This year, Ash Wednesday falls on March 1, 2017. It marks the start of Lent, a 40-day liturgical period of prayer and fasting or abstinence. On that day we will see many people walk around the street with a cross marked on their forehead. But, what does that really mean? Why do most Christians leave the ashes on until the end of the day? Here are 6 fast facts to explain it better.

1) Ash Wednesday occurs 46 days before Easter. It’s the beginning of Lent, which represents the 40 days Jesus spent fasting in the dessert, where he endured temptation by Satan. This is a period of prayer and fasting. Of the 46 days until Easter, six are Sundays. Sundays are not included in the fasting period and are instead "feast" days during Lent.

2) The distribution of ashes comes from a devotional imitation of the practice observed in the case of public penitents. The men who repented of their sins bestrewed themselves with ashes and wore sackcloth. The penitents did not enter the church again until Maundy Thursday after having won reconciliation by the toil of forty days' penance and sacramental absolution.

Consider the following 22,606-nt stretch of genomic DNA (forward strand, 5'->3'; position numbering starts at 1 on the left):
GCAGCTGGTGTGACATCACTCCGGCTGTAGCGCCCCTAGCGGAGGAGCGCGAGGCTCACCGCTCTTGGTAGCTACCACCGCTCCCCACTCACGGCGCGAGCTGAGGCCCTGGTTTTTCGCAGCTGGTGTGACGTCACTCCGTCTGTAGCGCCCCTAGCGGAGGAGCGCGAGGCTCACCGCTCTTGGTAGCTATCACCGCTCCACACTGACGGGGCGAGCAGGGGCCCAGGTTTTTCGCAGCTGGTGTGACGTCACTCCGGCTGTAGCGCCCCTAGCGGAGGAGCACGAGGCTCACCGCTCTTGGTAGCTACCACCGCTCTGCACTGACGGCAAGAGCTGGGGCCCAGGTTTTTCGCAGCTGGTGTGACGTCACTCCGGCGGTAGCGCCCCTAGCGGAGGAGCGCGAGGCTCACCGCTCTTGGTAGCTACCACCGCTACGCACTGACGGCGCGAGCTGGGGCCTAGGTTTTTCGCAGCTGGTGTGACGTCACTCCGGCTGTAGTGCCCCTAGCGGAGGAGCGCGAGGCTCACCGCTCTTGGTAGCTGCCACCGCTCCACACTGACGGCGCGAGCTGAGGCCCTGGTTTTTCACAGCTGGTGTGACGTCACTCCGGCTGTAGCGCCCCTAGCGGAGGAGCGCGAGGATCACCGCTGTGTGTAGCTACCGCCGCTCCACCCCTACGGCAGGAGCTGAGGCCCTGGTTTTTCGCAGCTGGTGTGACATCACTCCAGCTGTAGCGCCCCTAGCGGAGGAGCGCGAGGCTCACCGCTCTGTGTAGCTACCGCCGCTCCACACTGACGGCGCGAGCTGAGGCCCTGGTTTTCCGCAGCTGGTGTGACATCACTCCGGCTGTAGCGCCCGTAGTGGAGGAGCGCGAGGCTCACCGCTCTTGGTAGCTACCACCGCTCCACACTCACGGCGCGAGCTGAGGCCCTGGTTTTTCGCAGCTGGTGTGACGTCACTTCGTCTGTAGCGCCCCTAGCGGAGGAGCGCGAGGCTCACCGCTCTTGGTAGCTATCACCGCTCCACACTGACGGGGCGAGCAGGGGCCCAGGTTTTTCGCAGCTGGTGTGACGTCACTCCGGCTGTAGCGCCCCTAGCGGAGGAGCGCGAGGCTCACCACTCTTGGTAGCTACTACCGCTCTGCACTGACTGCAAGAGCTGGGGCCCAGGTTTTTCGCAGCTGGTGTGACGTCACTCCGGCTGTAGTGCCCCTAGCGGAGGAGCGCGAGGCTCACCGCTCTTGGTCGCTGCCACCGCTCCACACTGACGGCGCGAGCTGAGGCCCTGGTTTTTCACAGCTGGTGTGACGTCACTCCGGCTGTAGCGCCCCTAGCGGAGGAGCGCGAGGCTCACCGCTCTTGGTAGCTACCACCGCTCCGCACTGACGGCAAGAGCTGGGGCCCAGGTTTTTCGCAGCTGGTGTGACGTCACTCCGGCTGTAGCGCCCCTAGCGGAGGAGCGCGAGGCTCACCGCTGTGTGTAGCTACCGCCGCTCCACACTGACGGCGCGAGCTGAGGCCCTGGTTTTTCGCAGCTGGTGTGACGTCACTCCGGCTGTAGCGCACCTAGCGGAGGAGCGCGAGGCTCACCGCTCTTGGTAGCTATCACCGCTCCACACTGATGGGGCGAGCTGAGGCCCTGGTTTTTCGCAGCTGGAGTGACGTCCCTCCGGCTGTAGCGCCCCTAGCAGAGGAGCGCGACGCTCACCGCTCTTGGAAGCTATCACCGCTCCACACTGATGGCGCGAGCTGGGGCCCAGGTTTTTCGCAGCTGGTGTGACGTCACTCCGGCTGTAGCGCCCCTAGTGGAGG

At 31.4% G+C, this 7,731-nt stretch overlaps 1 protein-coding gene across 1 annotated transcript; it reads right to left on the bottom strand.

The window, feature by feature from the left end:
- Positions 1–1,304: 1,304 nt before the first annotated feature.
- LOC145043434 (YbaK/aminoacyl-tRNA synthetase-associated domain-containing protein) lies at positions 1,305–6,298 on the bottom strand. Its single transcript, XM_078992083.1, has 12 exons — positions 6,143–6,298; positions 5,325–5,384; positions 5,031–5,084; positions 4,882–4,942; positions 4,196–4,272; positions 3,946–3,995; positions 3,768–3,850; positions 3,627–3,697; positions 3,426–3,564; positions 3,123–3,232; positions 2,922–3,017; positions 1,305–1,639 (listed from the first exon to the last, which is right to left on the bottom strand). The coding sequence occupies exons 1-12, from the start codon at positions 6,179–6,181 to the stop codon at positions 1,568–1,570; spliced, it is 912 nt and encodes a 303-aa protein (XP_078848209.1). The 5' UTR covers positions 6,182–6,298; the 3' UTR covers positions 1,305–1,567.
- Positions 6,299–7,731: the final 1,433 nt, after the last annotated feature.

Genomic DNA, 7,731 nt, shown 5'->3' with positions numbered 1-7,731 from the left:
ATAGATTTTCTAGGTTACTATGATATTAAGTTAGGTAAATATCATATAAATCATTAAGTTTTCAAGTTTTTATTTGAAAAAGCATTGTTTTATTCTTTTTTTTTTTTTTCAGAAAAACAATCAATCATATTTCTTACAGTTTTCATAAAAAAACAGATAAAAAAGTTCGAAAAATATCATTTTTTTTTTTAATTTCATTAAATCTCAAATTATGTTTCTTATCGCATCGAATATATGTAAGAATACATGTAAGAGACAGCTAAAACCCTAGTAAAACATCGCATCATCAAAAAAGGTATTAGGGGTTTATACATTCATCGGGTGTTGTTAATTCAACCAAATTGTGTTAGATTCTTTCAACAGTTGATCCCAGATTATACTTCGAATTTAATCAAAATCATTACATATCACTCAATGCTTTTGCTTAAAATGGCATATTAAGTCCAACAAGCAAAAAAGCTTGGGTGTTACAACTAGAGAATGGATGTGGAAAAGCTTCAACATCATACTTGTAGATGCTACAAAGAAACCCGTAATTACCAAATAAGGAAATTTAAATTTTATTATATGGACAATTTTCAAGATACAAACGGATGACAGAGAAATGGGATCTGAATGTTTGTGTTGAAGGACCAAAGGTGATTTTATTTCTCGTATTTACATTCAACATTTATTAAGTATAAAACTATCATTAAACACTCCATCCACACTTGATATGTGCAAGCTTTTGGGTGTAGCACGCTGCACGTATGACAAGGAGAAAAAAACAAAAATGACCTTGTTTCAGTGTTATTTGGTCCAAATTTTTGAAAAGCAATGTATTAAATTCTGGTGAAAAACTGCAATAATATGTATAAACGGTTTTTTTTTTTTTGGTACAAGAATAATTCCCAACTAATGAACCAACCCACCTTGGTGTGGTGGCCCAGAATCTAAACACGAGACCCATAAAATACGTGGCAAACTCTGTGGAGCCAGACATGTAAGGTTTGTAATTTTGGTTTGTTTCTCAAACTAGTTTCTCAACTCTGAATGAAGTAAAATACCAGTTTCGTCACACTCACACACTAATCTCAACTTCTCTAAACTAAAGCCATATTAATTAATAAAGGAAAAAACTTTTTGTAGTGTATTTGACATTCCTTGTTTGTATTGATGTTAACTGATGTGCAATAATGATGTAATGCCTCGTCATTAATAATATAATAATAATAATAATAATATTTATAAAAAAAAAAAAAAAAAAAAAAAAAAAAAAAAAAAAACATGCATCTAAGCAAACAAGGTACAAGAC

Ash Wednesday Priest distributing ashes. Reuters

3) Nowadays the ashes are a way to say that we repent of our sins. In earlier times, the distribution of ashes was followed by a penitential procession, however it is not prescribed now.

4) When applying the ashes, the priest or minister says one or both of the following: “Remember that thou art dust, and to dust thou shalt return.” Genesis 3:19, and “Repent, and believe the Gospel.” Mark 1:15

5) The ashes used are typically gathered from the burning of the palms from the previous year's Palm Sunday. Sometimes they’re mixed with holy water or oil.

6) In the Catholic Church, Ash Wednesday is observed by fasting, abstinence from meat, and repentance, a day of contemplating one's transgressions. In other Christian denominations these practices are optional, with the main focus being on repentance.